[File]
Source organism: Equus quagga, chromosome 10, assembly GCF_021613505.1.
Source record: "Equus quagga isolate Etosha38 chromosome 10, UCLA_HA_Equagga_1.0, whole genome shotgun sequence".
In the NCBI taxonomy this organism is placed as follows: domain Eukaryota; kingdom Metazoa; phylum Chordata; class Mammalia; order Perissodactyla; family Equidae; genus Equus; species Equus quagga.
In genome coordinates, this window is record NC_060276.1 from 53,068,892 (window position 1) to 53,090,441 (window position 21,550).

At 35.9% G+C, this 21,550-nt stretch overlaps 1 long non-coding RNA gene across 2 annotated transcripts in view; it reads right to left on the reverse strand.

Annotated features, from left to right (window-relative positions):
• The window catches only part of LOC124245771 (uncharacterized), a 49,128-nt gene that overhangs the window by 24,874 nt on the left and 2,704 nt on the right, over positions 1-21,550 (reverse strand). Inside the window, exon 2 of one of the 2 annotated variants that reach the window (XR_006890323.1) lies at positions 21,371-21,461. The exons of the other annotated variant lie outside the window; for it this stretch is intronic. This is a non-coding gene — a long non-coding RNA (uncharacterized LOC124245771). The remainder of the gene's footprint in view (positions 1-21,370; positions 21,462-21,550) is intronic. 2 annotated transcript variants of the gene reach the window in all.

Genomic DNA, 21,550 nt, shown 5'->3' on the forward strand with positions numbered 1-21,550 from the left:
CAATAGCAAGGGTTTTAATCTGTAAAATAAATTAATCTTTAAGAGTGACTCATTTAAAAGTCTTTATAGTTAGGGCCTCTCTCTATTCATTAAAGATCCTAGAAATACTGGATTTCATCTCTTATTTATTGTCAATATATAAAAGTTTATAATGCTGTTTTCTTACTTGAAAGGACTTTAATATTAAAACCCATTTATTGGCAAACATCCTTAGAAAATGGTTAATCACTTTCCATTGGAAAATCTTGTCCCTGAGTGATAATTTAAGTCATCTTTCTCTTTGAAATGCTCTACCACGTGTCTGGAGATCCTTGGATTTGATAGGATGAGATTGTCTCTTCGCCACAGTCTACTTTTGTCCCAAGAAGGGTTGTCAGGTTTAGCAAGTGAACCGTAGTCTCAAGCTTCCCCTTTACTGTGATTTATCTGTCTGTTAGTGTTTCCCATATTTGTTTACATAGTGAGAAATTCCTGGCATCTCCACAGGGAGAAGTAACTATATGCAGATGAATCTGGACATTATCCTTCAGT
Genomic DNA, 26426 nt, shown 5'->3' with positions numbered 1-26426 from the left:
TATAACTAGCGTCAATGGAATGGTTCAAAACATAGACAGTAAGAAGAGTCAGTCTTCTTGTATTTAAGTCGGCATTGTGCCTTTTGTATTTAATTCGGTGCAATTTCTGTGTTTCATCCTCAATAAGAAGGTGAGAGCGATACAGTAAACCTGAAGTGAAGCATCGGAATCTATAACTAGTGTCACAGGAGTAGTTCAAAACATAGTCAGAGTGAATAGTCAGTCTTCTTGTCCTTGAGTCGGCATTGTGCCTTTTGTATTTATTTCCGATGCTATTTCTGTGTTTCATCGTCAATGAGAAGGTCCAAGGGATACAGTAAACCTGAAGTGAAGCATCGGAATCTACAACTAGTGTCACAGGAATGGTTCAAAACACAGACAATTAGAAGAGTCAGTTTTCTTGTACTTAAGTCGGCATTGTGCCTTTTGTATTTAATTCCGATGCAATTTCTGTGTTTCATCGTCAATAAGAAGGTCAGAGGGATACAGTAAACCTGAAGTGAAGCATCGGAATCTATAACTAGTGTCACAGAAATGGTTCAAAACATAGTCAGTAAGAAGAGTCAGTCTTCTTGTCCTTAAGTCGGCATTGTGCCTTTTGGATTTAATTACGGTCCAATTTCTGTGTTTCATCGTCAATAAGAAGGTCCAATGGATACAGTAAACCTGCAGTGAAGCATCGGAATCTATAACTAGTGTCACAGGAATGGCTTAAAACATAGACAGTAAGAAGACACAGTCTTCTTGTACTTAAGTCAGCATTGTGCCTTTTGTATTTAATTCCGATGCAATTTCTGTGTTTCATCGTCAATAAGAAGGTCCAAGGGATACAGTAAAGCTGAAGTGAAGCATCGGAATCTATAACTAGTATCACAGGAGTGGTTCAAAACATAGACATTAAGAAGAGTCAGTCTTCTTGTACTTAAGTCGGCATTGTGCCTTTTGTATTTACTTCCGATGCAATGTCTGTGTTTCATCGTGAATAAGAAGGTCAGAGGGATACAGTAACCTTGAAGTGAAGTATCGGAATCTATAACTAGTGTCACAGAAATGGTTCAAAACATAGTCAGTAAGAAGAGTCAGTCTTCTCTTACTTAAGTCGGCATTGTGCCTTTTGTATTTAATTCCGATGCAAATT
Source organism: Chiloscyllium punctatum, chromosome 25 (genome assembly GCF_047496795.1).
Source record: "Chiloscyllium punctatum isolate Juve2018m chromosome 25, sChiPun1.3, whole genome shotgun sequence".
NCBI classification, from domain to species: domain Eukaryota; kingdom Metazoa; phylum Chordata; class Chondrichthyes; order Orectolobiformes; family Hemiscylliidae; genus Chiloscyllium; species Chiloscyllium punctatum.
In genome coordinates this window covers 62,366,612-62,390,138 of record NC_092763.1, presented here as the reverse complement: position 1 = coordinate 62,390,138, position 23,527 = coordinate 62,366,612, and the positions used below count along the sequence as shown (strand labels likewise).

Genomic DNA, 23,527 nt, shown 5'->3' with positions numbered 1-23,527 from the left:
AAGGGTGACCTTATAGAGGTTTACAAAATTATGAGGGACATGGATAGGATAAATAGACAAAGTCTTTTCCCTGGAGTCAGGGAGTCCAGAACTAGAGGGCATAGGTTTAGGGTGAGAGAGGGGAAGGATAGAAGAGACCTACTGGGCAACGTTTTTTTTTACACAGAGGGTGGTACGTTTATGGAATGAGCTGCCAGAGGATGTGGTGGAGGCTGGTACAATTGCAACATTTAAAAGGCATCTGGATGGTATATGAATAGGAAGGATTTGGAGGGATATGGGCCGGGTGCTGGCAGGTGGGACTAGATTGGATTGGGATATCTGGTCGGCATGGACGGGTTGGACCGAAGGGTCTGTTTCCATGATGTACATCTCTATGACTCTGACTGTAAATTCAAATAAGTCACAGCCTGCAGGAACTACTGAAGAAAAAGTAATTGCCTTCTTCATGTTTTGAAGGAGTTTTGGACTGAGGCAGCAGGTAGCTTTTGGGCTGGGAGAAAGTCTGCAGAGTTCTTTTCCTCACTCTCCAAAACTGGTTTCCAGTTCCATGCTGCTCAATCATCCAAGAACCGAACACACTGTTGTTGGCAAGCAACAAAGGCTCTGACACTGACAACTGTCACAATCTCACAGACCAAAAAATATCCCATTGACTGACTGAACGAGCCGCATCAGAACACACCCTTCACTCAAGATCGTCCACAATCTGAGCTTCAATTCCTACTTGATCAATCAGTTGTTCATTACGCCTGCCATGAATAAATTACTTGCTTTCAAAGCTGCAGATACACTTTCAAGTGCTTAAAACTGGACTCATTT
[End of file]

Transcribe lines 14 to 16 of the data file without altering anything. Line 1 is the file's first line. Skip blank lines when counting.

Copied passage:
NCBI classification, from domain to species: domain Eukaryota; kingdom Metazoa; phylum Chordata; class Chondrichthyes; order Orectolobiformes; family Hemiscylliidae; genus Chiloscyllium; species Chiloscyllium punctatum.
In genome coordinates this window covers 62,366,612-62,390,138 of record NC_092763.1, presented here as the reverse complement: position 1 = coordinate 62,390,138, position 23,527 = coordinate 62,366,612, and the positions used below count along the sequence as shown (strand labels likewise).

Genomic DNA, 23,527 nt, shown 5'->3' with positions numbered 1-23,527 from the left: